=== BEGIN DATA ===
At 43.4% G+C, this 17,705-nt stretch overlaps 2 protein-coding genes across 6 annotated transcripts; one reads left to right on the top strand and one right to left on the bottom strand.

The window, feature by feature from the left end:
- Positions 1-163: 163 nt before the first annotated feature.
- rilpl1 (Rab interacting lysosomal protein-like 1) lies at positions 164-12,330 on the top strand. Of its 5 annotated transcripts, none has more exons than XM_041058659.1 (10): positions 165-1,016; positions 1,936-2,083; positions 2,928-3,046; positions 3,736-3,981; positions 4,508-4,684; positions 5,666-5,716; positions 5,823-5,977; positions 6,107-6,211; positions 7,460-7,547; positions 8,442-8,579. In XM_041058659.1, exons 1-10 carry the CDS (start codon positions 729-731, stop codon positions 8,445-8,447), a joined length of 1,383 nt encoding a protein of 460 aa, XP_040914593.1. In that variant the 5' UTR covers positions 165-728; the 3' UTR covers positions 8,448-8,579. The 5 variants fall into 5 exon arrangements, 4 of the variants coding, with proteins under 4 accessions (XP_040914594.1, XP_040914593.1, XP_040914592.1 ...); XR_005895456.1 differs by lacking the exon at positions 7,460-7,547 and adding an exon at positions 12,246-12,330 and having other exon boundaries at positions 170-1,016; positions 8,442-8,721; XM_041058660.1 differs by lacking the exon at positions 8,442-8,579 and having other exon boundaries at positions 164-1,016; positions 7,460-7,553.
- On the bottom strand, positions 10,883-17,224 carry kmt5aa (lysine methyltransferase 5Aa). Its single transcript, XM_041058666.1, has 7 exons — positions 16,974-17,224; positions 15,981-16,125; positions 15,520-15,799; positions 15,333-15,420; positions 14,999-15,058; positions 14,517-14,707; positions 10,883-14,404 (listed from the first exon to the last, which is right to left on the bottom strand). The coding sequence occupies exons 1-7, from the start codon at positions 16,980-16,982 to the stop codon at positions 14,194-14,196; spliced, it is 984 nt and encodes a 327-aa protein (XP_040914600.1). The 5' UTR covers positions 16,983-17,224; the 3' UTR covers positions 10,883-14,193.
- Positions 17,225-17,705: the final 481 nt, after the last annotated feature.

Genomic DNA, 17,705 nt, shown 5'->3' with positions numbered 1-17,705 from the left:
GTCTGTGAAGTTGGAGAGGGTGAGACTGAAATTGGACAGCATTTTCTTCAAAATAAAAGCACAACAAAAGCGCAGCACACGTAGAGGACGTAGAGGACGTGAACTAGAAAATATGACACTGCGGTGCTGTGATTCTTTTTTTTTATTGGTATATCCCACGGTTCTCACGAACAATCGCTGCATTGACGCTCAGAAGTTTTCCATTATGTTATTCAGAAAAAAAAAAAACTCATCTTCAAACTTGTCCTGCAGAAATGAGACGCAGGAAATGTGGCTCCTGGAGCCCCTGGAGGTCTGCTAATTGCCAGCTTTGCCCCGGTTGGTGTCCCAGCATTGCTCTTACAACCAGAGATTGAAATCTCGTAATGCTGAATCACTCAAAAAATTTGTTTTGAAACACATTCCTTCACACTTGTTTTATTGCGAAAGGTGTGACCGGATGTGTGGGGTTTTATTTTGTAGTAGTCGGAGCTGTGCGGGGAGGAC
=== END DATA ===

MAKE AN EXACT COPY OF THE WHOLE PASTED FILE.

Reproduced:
At 43.4% G+C, this 17,705-nt stretch overlaps 2 protein-coding genes across 6 annotated transcripts; one reads left to right on the top strand and one right to left on the bottom strand.

The window, feature by feature from the left end:
- Positions 1-163: 163 nt before the first annotated feature.
- rilpl1 (Rab interacting lysosomal protein-like 1) lies at positions 164-12,330 on the top strand. Of its 5 annotated transcripts, none has more exons than XM_041058659.1 (10): positions 165-1,016; positions 1,936-2,083; positions 2,928-3,046; positions 3,736-3,981; positions 4,508-4,684; positions 5,666-5,716; positions 5,823-5,977; positions 6,107-6,211; positions 7,460-7,547; positions 8,442-8,579. In XM_041058659.1, exons 1-10 carry the CDS (start codon positions 729-731, stop codon positions 8,445-8,447), a joined length of 1,383 nt encoding a protein of 460 aa, XP_040914593.1. In that variant the 5' UTR covers positions 165-728; the 3' UTR covers positions 8,448-8,579. The 5 variants fall into 5 exon arrangements, 4 of the variants coding, with proteins under 4 accessions (XP_040914594.1, XP_040914593.1, XP_040914592.1 ...); XR_005895456.1 differs by lacking the exon at positions 7,460-7,547 and adding an exon at positions 12,246-12,330 and having other exon boundaries at positions 170-1,016; positions 8,442-8,721; XM_041058660.1 differs by lacking the exon at positions 8,442-8,579 and having other exon boundaries at positions 164-1,016; positions 7,460-7,553.
- On the bottom strand, positions 10,883-17,224 carry kmt5aa (lysine methyltransferase 5Aa). Its single transcript, XM_041058666.1, has 7 exons — positions 16,974-17,224; positions 15,981-16,125; positions 15,520-15,799; positions 15,333-15,420; positions 14,999-15,058; positions 14,517-14,707; positions 10,883-14,404 (listed from the first exon to the last, which is right to left on the bottom strand). The coding sequence occupies exons 1-7, from the start codon at positions 16,980-16,982 to the stop codon at positions 14,194-14,196; spliced, it is 984 nt and encodes a 327-aa protein (XP_040914600.1). The 5' UTR covers positions 16,983-17,224; the 3' UTR covers positions 10,883-14,193.
- Positions 17,225-17,705: the final 481 nt, after the last annotated feature.

Genomic DNA, 17,705 nt, shown 5'->3' with positions numbered 1-17,705 from the left:
GTCTGTGAAGTTGGAGAGGGTGAGACTGAAATTGGACAGCATTTTCTTCAAAATAAAAGCACAACAAAAGCGCAGCACACGTAGAGGACGTAGAGGACGTGAACTAGAAAATATGACACTGCGGTGCTGTGATTCTTTTTTTTTATTGGTATATCCCACGGTTCTCACGAACAATCGCTGCATTGACGCTCAGAAGTTTTCCATTATGTTATTCAGAAAAAAAAAAAACTCATCTTCAAACTTGTCCTGCAGAAATGAGACGCAGGAAATGTGGCTCCTGGAGCCCCTGGAGGTCTGCTAATTGCCAGCTTTGCCCCGGTTGGTGTCCCAGCATTGCTCTTACAACCAGAGATTGAAATCTCGTAATGCTGAATCACTCAAAAAATTTGTTTTGAAACACATTCCTTCACACTTGTTTTATTGCGAAAGGTGTGACCGGATGTGTGGGGTTTTATTTTGTAGTAGTCGGAGCTGTGCGGGGAGGAC